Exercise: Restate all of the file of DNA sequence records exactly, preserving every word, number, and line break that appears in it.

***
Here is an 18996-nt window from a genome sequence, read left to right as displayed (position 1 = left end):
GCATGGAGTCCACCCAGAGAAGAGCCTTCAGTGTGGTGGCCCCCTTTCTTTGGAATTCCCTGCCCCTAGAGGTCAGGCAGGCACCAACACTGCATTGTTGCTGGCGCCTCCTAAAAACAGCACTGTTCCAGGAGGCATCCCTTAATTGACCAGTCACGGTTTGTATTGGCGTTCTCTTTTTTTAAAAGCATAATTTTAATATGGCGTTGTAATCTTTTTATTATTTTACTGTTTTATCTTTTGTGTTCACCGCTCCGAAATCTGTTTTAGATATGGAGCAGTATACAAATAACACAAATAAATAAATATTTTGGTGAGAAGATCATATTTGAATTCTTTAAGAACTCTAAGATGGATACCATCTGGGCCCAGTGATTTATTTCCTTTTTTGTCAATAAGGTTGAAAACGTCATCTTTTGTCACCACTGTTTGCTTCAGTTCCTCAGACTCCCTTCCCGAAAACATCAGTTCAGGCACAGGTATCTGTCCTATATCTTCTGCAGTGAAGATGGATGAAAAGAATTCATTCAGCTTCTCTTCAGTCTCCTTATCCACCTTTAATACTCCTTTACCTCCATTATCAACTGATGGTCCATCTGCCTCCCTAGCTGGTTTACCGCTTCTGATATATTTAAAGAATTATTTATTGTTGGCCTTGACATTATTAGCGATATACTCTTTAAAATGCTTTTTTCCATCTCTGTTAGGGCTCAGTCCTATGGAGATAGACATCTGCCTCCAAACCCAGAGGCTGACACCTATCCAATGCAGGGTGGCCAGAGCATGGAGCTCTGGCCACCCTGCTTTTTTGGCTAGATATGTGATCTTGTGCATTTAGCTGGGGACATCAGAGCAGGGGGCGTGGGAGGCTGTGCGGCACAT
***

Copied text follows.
Here is an 18996-nt window from a genome sequence, read left to right as displayed (position 1 = left end):
GCATGGAGTCCACCCAGAGAAGAGCCTTCAGTGTGGTGGCCCCCTTTCTTTGGAATTCCCTGCCCCTAGAGGTCAGGCAGGCACCAACACTGCATTGTTGCTGGCGCCTCCTAAAAACAGCACTGTTCCAGGAGGCATCCCTTAATTGACCAGTCACGGTTTGTATTGGCGTTCTCTTTTTTTAAAAGCATAATTTTAATATGGCGTTGTAATCTTTTTATTATTTTACTGTTTTATCTTTTGTGTTCACCGCTCCGAAATCTGTTTTAGATATGGAGCAGTATACAAATAACACAAATAAATAAATATTTTGGTGAGAAGATCATATTTGAATTCTTTAAGAACTCTAAGATGGATACCATCTGGGCCCAGTGATTTATTTCCTTTTTTGTCAATAAGGTTGAAAACGTCATCTTTTGTCACCACTGTTTGCTTCAGTTCCTCAGACTCCCTTCCCGAAAACATCAGTTCAGGCACAGGTATCTGTCCTATATCTTCTGCAGTGAAGATGGATGAAAAGAATTCATTCAGCTTCTCTTCAGTCTCCTTATCCACCTTTAATACTCCTTTACCTCCATTATCAACTGATGGTCCATCTGCCTCCCTAGCTGGTTTACCGCTTCTGATATATTTAAAGAATTATTTATTGTTGGCCTTGACATTATTAGCGATATACTCTTTAAAATGCTTTTTTCCATCTCTGTTAGGGCTCAGTCCTATGGAGATAGACATCTGCCTCCAAACCCAGAGGCTGACACCTATCCAATGCAGGGTGGCCAGAGCATGGAGCTCTGGCCACCCTGCTTTTTTGGCTAGATATGTGATCTTGTGCATTTAGCTGGGGACATCAGAGCAGGGGGCGTGGGAGGCTGTGCGGCACAT